The Irrawaddy Business Roundup
Central Burma Will Be ‘Revitalized’ by Chinese Economic Corridor Beijing has renewed its enthusiasm for an economic corridor linking India, Bangladesh and Burma with southwest China.
Central Burma Will Be ‘Revitalized’ by Chinese Economic Corridor
Beijing has renewed its enthusiasm for an economic corridor linking India, Bangladesh and Burma with southwest China.
It would “spark a major expansion in infrastructure development which will revitalize the economies involved,” the official China Daily newspaper reported.
“Linking India’s northeast, Bangladesh, [Burma] and the Chinese province of Yunnan, the corridor will lead to major socioeconomic development and will provide a massive boost to trade in South Asia,” the daily said.
The corridor idea was discussed in private talks with President Thein Sein during Chinese Premier Li Keqiang’s visit to Naypyidaw for the Asean Summit last week.
“China is willing to work with [Burma] in building the corridor to promote connectivity and regional prosperity,” Li was quoted by China Daily as saying.
The “corridor” is envisaged to extend from Kunming, capital of China’s Yunnan province, to Kolkata in India, and would include Mandalay in central Burma as well as Dhaka and Chittagong in Bangladesh.
However, India remains wary of opening up its hinterland to Chinese influence.
Shanghai Institute for International Studies analyst Wang Weihua said China should first focus on cooperation with Burma and Bangladesh.
“Given India’s unclear attitude on whether or not they will allow Chinese investment in the northeast, what we could do now is to concentrate on transport links to improve connectivity with [Burma] and Bangladesh,” Wang told China Daily.
French Cement Giant Expands in Burma but Still No Production
One of the world’s biggest construction materials manufacturers, Lafarge of France, has opened a storage and repacking factory in the Thilawa special economic zone (SEZ).
The facility is a joint venture with two local firms, Aung Myin Thu and My Associates, Myanmar Business Network said.
Lafarge at present still imports cement and about 20,000 tons can be stored at the factory before repacking and distribution within Burma, but there are plans to expand into local production to meet a construction boom, Aung Myin Thu said.
The Paris-based firm has been trading in Burma since 1999 through local subsidiary Thilawa Cement and Building Materials Company.
“We mainly import cement in bulk from Lafarge plants in the region and process the product at our Thilawa terminal. The cement is discharged, stored, and packed in Thilawa and finally distributed through our Lafarge truck fleet,” the company said on its website.
Another Two Years Before Bagan Can Achieve World Heritage Status
Burma’s biggest foreign tourism attraction, Bagan, must wait more than two years before it can qualify for a UN World Heritage listing.
Plans for protecting and maintaining the ancient city’s remains, which include thousands of pagoda artefacts, and drawing up a full inventory of monuments, must be prepared first, Burma’s Ministry of Culture said.
The requirements were made known when inspectors from the United Nations Educational, Scientific and Cultural Organization (Unesco) met Naypyidaw government officials, the Myanmar Times reported.
Preparations for World Heritage status will be helped by archaeological specialists from Japan and Italy, the paper said, quoting the ministry.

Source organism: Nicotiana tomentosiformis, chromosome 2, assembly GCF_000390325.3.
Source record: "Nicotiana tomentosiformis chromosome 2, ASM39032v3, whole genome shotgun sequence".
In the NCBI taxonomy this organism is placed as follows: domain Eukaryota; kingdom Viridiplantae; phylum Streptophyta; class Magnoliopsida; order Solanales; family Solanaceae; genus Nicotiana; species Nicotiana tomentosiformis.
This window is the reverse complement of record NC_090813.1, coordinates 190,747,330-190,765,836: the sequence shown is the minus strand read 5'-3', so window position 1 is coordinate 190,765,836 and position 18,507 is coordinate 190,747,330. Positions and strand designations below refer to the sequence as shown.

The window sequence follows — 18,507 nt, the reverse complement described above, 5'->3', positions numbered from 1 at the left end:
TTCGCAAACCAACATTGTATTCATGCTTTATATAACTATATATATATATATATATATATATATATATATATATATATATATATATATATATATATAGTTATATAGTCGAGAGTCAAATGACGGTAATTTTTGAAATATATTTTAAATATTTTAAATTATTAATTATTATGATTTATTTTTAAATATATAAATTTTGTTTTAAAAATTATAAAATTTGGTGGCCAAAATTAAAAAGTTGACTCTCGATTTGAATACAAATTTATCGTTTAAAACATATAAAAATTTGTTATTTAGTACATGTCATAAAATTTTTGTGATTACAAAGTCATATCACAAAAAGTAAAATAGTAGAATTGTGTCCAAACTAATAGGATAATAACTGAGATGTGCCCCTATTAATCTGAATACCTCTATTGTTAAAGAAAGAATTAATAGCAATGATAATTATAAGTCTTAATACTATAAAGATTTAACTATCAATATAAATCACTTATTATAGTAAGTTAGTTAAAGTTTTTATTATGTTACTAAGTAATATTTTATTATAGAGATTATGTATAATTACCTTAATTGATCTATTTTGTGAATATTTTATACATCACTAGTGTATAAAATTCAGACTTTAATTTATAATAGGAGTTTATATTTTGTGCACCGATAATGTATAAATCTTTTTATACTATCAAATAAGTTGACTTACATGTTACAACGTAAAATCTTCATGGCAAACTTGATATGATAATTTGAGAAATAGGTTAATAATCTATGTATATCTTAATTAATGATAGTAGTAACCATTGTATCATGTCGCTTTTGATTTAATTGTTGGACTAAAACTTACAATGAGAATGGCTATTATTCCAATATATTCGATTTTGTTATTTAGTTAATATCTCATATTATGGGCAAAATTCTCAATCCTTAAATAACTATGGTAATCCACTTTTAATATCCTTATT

There are about 1,000 World Heritage listings worldwide, and some qualify for funding to help maintain them.
Tourism has become a major industry in the last two years and the number of foreigners visiting Bagan is expected to rise dramatically as the government plans for 5 million tourists arriving in Burma per year by the end of 2015.
Preparations for a World Heritage site listing will take about two-and-a-half years, the deputy director general of the Department of Archaeology, Thein Lwin, told the Times.
Boeing Signs Supply Agreement With Another Burmese Airline
Air Mandalay is to buy or lease Boeing 737 aircraft to expand its passenger capacity.
“Boeing will assist Air Mandalay with its efforts to procure Next-Generation 737 planes through leasing channels to support Air Mandalay’s expansion plan,” regional travel magazine TTR Weekly said.
At present the airline, which flies mostly within Burma, uses ATR 72-212 and ATR 42-320 planes.
“[Burma] is looking to position itself as a major tourism destination capable of handling an increasing number of foreign visitors. The 737s will provide us with capabilities to support this critical national growth strategy,” chief executive Adam Htoon said in a statement.
Earlier this year Myanma Airways signed an agreement with General Electric Capital Aviation Services to lease 10 Boeing 737s. The first of these aircraft is due to be delivered in June next year, and the last one by 2020.
Cross-Border Trade With China at Muse on Upward Spiral
The value of trade across Burma’s border crossing with China at Muse between April and mid-November this financial year totalled US$2.9 billion, a report said.
The bulk of the trade value, $2 billion, was Burmese goods going to China, the Directorate of Commerce and Consumers’ Affairs was quoted by Eleven Media as saying.
The total value is more than $650 million higher than for the same period of the 2013-14 financial year.
Burma’s exports are mostly agricultural, ranging from rice to rubber, while imports from China include motorcycles, fertilizers and construction materials.
A jade and jewelry market is being built at Muse in cooperation with the Chinese town of Ruili opposite and is due to open in 2015 as part of an economic zone that will include hotels, offices, market areas and the region’s biggest bus station, China’s Xinhua news agency said.